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10 CHRO Actions for a Confusing Labor Market

A spike in layoffs ... ongoing talent shortages ... a potential recession looming. CHROs play a critical role in this contradictory talent market.


A group of people looking at a computer screen.


Back in 2020, many companies laid off employees in reaction to the pandemic. Then, a couple of months later, those same companies started hiring en masse, offering double their previous salaries to bring back talent. Now, some of those companies are announcing layoffs once again. Meanwhile, unemployment remains low, and other organizations continue to struggle to find enough talent.  

These two phenomena appear to be contradictory, leading to confusion surrounding the current job market. At the same time, employee disengagement has led to the rise of "quiet quitting"—and quitting altogether.

The key for companies to thrive, let alone survive, during this turbulent period is to be less reactive to each new talent-market trend. Instead, successful companies invest time and effort into understanding and revisiting the way they attract and retain talent.

CHROs play a critical role in driving these talent attraction, development and retention efforts. Some efforts involve better planning, tracking and technology. Others focus on improving engagement with candidates and employees. To navigate through the current confusing job market, here are 10 action items CHROs should address:

1. Forecast hiring one quarter ahead. The hiring process can't be reactive to ad hoc demands. Instead, work on a forecast. Plan for at least one quarter ahead and then audit once a month. Plan your hiring needs—where the demand is coming from—and how you can close the gaps internally and externally.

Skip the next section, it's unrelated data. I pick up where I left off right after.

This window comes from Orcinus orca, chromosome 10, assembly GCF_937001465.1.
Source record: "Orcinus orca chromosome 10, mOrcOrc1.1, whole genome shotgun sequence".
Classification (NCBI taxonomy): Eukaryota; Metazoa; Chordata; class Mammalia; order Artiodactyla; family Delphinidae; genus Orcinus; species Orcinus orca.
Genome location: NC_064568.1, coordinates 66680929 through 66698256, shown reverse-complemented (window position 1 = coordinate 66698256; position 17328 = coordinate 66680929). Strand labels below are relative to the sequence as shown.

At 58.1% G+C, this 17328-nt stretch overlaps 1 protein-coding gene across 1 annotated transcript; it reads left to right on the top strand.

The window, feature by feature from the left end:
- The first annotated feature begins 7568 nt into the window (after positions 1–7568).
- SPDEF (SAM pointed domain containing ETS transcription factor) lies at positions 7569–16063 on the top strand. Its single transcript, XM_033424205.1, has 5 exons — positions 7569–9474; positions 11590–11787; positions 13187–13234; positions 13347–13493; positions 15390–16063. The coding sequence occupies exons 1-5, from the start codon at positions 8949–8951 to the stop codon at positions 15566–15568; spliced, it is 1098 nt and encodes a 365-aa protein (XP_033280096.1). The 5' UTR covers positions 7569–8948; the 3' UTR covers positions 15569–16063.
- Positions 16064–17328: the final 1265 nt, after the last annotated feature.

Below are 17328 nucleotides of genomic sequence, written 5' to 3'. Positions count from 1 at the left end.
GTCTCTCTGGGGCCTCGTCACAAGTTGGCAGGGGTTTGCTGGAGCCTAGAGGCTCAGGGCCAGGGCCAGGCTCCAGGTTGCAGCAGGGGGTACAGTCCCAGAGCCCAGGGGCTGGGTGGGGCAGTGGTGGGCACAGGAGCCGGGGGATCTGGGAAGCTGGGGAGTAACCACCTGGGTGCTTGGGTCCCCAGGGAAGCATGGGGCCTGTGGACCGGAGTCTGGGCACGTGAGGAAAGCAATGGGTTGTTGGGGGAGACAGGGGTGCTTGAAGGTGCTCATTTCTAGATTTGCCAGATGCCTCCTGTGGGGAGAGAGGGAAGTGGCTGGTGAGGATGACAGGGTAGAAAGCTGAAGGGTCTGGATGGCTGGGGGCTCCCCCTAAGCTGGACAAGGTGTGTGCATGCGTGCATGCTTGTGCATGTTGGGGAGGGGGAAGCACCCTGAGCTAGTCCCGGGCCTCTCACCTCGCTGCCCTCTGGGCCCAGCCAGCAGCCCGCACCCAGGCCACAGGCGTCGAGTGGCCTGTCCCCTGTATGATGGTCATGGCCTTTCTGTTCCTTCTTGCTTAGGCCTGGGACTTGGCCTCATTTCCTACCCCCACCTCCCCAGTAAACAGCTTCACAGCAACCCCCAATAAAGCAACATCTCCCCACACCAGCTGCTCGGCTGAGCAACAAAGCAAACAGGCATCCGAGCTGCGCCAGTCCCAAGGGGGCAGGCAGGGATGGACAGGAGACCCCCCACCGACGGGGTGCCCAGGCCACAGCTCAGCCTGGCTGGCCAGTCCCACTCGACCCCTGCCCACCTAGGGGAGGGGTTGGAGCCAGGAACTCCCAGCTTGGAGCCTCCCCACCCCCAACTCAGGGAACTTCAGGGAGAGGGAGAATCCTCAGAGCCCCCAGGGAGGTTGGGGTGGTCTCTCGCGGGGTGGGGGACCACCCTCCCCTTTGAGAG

2. Revamp your recruitment tech stack. Good candidates won't stay in the market for more than 10 days. Use technology to improve hiring velocity. Introduce AI sourcing tools, which allow recruiters to focus on engaging with candidates instead of spending hours on sourcing. Use video interviews and online assessment tools to help the candidates and interviewers save time. Introducing new technology into hiring will not only improve hiring velocity but also improve cost-per-hire and the candidate experience.

3. Leverage data and people analytics. Organizations are increasingly shifting toward data-driven decision-making. The same goes for HR. Without understanding the current state of the company via hard metrics, you can't prioritize or plan for the future. There is a core set of HR metrics that every company should track, and those metrics should be revisited over time. In addition to tracking metrics, have dashboards ready for hiring managers and recruiters to measure their productivity.

4. Collect feedback from candidates and employees. Survey candidates who were hired, those who were rejected and those who rejected your offer. Collect feedback from your employees on why they stay and why they might look elsewhere. Don't wait for employees to resign to tell you they left for more money. It may seem like they're leaving to get more money, but this may not be the main reason that made them leave.